Dade jobs picture a bit brighter

Job growth revved up a bit in October but still failed to reach the faster pace set in 2012.

Construction and local government hiring continue to be the weak spots in Florida’s largest labor market, with the building industry down 2,100 payroll positions from a year ago and the local public sector down 5,100. While home values have been on the rise this year and buyers are once again purchasing homes, the building industry remains in low gear. And lingering damage from the housing crisis has kept property-tax revenues to levels that have not eased budget pressure at the county and city levels across South Florida.

Miami-Dade added 9,000 jobs since October 2012, a relatively slow pace for a county that a year ago was creating more than 20,000 new jobs over the prior year. Still, the pace has quickened since the summer, and offered hope that Miami-Dade might shake off the hiring slump that has defined most of 2013. A survey of households determined Miami-Dade’s employment level was flat last month, but that an increase in job seekers pushed the unemployment rate from 7.8 percent in September to 8 percent in October.

Robert Cruz, Miami-Dade’s official economist, said the latest data reveals an encouraging trend. “Payroll employment in Miami-Dade returned to strong growth in October,’’ he wrote in a report released Friday evening. He noted that revisions showed stronger job growth during the summer than was previously reported.

But Chris Lafakis, a Moody’s economist, didn’t see much encouraging in the latest data.

“My sense is that the Miami economy is sluggish right now, and it won’t get going until the housing market rebounds,” he said. “We expect that to happen in 2014.”

A rebound in construction hiring helped Broward continue to follow a more promising tack in 2013. Construction added 1,000 jobs compared to a year ago, adding to the 19,000 payroll slots that Broward employers created in October. The new jobs helped drop the unemployment rate from 5.6 percent in September to 5.3 percent in October. But while Miami-Dade is large enough to receive a seasonally adjusted unemployment rate from the federal statisticians behind the monthly labor report, Broward only receives a raw rate.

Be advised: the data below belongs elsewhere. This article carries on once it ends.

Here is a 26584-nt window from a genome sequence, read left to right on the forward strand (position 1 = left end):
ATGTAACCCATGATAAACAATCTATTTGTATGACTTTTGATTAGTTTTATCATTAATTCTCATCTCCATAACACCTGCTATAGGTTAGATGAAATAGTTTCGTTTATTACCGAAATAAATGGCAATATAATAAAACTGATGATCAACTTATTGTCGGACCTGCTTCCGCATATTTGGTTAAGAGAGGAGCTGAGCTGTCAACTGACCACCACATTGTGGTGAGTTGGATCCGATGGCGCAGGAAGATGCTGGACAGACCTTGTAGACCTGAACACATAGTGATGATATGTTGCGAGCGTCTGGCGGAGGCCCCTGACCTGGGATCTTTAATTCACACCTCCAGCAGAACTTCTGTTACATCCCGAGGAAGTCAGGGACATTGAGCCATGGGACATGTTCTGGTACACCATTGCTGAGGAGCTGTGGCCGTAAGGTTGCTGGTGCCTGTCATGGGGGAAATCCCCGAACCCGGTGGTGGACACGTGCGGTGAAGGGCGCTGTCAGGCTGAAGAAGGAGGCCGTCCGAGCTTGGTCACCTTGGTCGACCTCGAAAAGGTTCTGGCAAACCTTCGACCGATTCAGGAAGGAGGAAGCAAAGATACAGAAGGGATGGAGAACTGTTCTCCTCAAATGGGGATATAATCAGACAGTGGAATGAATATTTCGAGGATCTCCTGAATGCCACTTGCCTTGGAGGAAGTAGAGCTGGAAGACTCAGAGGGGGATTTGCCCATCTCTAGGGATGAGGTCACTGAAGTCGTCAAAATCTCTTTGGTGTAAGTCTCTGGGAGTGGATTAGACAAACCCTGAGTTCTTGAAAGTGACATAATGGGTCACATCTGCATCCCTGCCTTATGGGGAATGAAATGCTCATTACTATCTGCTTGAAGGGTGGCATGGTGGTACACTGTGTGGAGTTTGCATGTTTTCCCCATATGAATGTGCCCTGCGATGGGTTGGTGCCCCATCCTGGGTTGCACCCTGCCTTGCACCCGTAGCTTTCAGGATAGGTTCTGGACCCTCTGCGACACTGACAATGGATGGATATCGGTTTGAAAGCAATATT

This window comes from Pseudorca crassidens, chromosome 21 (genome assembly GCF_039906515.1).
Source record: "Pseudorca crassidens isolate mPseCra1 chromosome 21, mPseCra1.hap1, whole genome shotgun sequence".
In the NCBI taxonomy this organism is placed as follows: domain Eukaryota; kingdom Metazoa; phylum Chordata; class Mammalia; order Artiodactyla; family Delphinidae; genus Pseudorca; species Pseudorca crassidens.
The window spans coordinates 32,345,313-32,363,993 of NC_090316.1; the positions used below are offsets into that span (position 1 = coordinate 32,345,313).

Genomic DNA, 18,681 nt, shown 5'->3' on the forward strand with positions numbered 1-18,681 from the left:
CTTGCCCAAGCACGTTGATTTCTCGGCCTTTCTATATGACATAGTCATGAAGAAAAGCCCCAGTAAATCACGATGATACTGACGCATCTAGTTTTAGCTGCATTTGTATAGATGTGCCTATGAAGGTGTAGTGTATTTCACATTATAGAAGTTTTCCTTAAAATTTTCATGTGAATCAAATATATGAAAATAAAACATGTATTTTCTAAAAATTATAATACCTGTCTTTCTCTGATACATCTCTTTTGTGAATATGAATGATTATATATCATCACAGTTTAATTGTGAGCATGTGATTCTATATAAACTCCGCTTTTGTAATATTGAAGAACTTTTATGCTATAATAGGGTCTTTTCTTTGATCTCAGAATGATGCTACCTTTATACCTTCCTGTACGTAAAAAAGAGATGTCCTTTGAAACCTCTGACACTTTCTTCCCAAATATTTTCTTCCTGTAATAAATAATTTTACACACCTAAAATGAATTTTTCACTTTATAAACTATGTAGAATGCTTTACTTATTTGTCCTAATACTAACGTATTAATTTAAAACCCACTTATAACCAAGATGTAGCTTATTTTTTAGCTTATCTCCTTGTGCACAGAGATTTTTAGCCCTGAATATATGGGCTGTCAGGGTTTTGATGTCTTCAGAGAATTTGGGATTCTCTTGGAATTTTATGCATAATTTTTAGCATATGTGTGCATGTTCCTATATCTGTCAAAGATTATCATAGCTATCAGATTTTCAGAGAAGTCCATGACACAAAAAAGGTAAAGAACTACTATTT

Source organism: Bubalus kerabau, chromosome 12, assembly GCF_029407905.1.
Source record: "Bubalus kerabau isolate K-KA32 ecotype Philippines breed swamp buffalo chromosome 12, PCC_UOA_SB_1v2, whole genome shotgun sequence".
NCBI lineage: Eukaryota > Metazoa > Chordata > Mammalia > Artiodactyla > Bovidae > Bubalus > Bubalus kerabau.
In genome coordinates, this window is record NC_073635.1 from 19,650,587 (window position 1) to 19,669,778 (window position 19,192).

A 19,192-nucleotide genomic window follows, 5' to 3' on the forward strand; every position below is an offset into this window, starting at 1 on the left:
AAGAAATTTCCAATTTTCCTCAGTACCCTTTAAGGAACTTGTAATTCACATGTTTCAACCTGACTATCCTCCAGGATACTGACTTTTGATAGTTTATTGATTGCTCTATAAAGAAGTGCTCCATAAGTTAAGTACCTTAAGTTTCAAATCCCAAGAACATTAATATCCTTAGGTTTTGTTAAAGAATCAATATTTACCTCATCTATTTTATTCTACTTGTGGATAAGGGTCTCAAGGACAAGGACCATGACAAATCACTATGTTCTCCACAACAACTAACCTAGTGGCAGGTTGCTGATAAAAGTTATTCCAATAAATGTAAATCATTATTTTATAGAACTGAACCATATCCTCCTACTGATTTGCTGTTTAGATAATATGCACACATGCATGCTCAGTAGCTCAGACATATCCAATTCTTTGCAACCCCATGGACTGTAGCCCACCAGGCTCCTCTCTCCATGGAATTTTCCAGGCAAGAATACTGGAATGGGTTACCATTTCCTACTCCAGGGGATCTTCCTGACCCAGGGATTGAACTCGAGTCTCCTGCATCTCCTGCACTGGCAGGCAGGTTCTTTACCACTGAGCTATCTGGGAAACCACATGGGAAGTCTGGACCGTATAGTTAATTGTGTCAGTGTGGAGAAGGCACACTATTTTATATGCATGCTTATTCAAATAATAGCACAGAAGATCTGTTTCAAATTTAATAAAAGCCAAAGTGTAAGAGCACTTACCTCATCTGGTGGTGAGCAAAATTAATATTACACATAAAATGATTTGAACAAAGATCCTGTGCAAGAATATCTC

The Miami-Dade numbers weren’t all bad. A more erratic measure of monthly job growth showed a gain of 3,700 payroll positions since September. The same federal estimates have Broward losing about 2,500 payroll positions from September. Both payroll counts are adjusted for seasonal changes in the economy, but can show swings month to month. The raw year-over-year payroll count has reported more stable trends in the local job markets during the recession and recovery.

Statewide, Florida’s seasonally adjusted unemployment rate inched down from 6.8 percent in September to 6.7 percent in October. The decline came thanks to a slight increase in employment along with a slight decline in job seekers. Still, payroll growth looked strong. The state added 182,000 payroll positions, and the 2.5 percent job growth was the strongest since June 2006.

The jobs report included September figures, which were delayed because of the partial shutdown of the federal government in October.

Sue Romanos, who runs a large temporary-staffing firm with offices in Broward and Miami-Dade, said she’s seen a slowdown in hiring from companies. She pointed to one retail client in particular that has cut back on the number of temporary workers it needs for the upcoming holiday season. Romanos said the controversies surrounding the Affordable Care Act has added to questions employers have about their prospects for 2014.

“There is a lot of uncertainty out there right now,” said Romanos, president of CareerXchange.